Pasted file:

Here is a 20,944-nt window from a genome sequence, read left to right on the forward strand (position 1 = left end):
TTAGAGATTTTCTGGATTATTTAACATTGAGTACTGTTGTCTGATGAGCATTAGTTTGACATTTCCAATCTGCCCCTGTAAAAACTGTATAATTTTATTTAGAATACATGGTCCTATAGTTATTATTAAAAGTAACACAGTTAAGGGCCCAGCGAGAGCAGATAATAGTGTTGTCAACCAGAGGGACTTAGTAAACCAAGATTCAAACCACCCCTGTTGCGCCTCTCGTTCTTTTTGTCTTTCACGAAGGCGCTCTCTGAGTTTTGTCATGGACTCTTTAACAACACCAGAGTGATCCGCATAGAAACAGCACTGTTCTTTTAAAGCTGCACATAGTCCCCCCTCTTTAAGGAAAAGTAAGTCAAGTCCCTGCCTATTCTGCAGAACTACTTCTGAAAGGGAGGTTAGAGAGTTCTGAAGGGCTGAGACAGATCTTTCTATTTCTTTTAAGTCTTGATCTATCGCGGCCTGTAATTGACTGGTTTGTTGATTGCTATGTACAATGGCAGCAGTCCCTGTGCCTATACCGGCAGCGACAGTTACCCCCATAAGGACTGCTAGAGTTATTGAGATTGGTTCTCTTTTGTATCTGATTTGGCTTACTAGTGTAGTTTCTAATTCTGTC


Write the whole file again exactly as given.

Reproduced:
Here is a 20,944-nt window from a genome sequence, read left to right on the forward strand (position 1 = left end):
TTAGAGATTTTCTGGATTATTTAACATTGAGTACTGTTGTCTGATGAGCATTAGTTTGACATTTCCAATCTGCCCCTGTAAAAACTGTATAATTTTATTTAGAATACATGGTCCTATAGTTATTATTAAAAGTAACACAGTTAAGGGCCCAGCGAGAGCAGATAATAGTGTTGTCAACCAGAGGGACTTAGTAAACCAAGATTCAAACCACCCCTGTTGCGCCTCTCGTTCTTTTTGTCTTTCACGAAGGCGCTCTCTGAGTTTTGTCATGGACTCTTTAACAACACCAGAGTGATCCGCATAGAAACAGCACTGTTCTTTTAAAGCTGCACATAGTCCCCCCTCTTTAAGGAAAAGTAAGTCAAGTCCCTGCCTATTCTGCAGAACTACTTCTGAAAGGGAGGTTAGAGAGTTCTGAAGGGCTGAGACAGATCTTTCTATTTCTTTTAAGTCTTGATCTATCGCGGCCTGTAATTGACTGGTTTGTTGATTGCTATGTACAATGGCAGCAGTCCCTGTGCCTATACCGGCAGCGACAGTTACCCCCATAAGGACTGCTAGAGTTATTGAGATTGGTTCTCTTTTGTATCTGATTTGGCTTACTAGTGTAGTTTCTAATTCTGTC